The McKinney-Vento Awards hosted by the Law Center

written by Kate Seif
October 18, 2010

Imagine you’re a 7 year old and your family becomes homeless. Every night, you fall asleep in a shelter, in a car, on the street. Imagine moving in and out of the assistance system, shuffled back and forth from shelters to programs to relatives. Suddenly, school, teachers, classmates, and even homework become the constants in your life – anchors of normalcy when everything else seems to be falling apart.

Last Thursday, the National Law Center on Homelessness and Poverty hosted the annual McKinney-Vento Awards, the organization’s yearly tribute to leaders in the field. This year’s awardees included best-selling author Barbara Ehrenreich, the law firm Dechert LLP, and the Elzer family of Pittsburgh, PA.

As a novice to the organization and the issue, I felt lucky to tag along and learn. Even on a national level the homeless assistance community is a small one. That is why these events like this one are great opportunities to meet other people in the field, recognize the innovators, and connect with like-minded people and organizations.

As I sat taking in the night, one issue resonated with me most: the plight of homeless children.

The McKinney-Vento Act allows children in homeless families to stay in their original public school regardless of where their family is temporarily staying. Still, as I learned Thursday evening, there are homeless children who face discrimination when trying to exercise that right.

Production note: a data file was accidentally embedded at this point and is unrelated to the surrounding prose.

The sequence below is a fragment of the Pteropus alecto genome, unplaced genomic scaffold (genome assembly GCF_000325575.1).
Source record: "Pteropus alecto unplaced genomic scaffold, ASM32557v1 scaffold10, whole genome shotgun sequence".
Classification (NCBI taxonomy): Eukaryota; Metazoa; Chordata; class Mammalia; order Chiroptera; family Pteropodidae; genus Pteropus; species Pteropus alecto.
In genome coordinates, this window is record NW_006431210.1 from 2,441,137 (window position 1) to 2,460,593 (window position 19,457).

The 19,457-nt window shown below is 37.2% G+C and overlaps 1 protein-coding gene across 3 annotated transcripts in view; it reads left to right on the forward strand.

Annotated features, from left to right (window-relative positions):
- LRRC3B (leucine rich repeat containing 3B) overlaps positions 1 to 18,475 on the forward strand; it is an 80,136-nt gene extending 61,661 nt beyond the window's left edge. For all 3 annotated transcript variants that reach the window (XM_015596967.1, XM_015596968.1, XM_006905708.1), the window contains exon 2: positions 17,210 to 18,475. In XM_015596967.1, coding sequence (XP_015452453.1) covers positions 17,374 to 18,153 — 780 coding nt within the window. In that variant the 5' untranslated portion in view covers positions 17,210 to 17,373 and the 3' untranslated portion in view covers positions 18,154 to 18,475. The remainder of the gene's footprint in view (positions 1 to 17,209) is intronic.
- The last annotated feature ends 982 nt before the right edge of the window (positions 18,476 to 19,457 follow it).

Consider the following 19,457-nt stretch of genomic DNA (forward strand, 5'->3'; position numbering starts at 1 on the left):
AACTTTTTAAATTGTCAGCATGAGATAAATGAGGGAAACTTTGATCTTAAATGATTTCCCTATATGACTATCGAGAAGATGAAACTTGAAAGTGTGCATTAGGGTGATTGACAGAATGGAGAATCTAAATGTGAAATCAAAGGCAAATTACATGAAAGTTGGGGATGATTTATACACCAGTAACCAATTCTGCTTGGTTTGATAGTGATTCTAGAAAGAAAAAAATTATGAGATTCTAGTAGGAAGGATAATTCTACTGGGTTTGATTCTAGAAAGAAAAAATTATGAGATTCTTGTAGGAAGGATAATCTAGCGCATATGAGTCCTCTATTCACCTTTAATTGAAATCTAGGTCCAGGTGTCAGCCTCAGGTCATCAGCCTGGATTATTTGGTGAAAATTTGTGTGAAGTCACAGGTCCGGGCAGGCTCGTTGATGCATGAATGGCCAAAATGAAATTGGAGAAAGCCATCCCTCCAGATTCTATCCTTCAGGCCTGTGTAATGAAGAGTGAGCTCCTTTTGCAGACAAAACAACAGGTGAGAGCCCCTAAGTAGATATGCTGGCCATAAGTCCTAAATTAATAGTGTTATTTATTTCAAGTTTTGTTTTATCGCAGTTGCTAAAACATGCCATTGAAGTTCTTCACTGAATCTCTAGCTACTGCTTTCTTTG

The Elzer family faced just this situation. When Bill Elzer lost his job, his family found itself homeless and their children were forced out of their school.

But the Elzers weren’t having it. With the assistance of the Education Law Center of Pennsylvania, the Elzers sued to have their children re-enrolled. The family won their battle and the children were able to return to their school this past spring. Because of this lawsuit and others like it, Pennsylvania now has guidelines to prevent other homeless children from having to experience the same injustices.

As the nation continues to recover from the grinding effects of this lasting recession, we can and must do more to extend even the smallest courtesies to each other – especially when the other is a young child. In a time of economic uncertainty and fear, we must work together in order to overcome our national challenges.

This was the message that the night most obvious on Thursday night, surrounded by people who have long been working to end homelessness in America. If we are to end homelessness in the nation, we must be willing to work together to create the best possible outcomes for the vulnerable people we serve.